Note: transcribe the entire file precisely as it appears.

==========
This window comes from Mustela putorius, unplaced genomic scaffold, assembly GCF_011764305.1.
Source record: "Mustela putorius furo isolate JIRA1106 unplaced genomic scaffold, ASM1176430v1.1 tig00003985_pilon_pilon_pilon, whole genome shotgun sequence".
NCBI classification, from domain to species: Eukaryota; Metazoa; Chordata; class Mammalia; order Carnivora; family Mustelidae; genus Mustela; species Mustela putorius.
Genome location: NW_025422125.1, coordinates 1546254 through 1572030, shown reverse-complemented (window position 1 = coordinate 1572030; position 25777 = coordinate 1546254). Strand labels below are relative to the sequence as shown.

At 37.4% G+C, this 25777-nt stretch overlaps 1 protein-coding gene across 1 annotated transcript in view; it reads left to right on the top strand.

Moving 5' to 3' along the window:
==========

This window comes from Mustela putorius, unplaced genomic scaffold, assembly GCF_011764305.1.
Source record: "Mustela putorius furo isolate JIRA1106 unplaced genomic scaffold, ASM1176430v1.1 tig00003985_pilon_pilon_pilon, whole genome shotgun sequence".
NCBI classification, from domain to species: Eukaryota; Metazoa; Chordata; class Mammalia; order Carnivora; family Mustelidae; genus Mustela; species Mustela putorius.
Genome location: NW_025422125.1, coordinates 1546254 through 1572030, shown reverse-complemented (window position 1 = coordinate 1572030; position 25777 = coordinate 1546254). Strand labels below are relative to the sequence as shown.

At 37.4% G+C, this 25777-nt stretch overlaps 1 protein-coding gene across 1 annotated transcript in view; it reads left to right on the top strand.

Moving 5' to 3' along the window: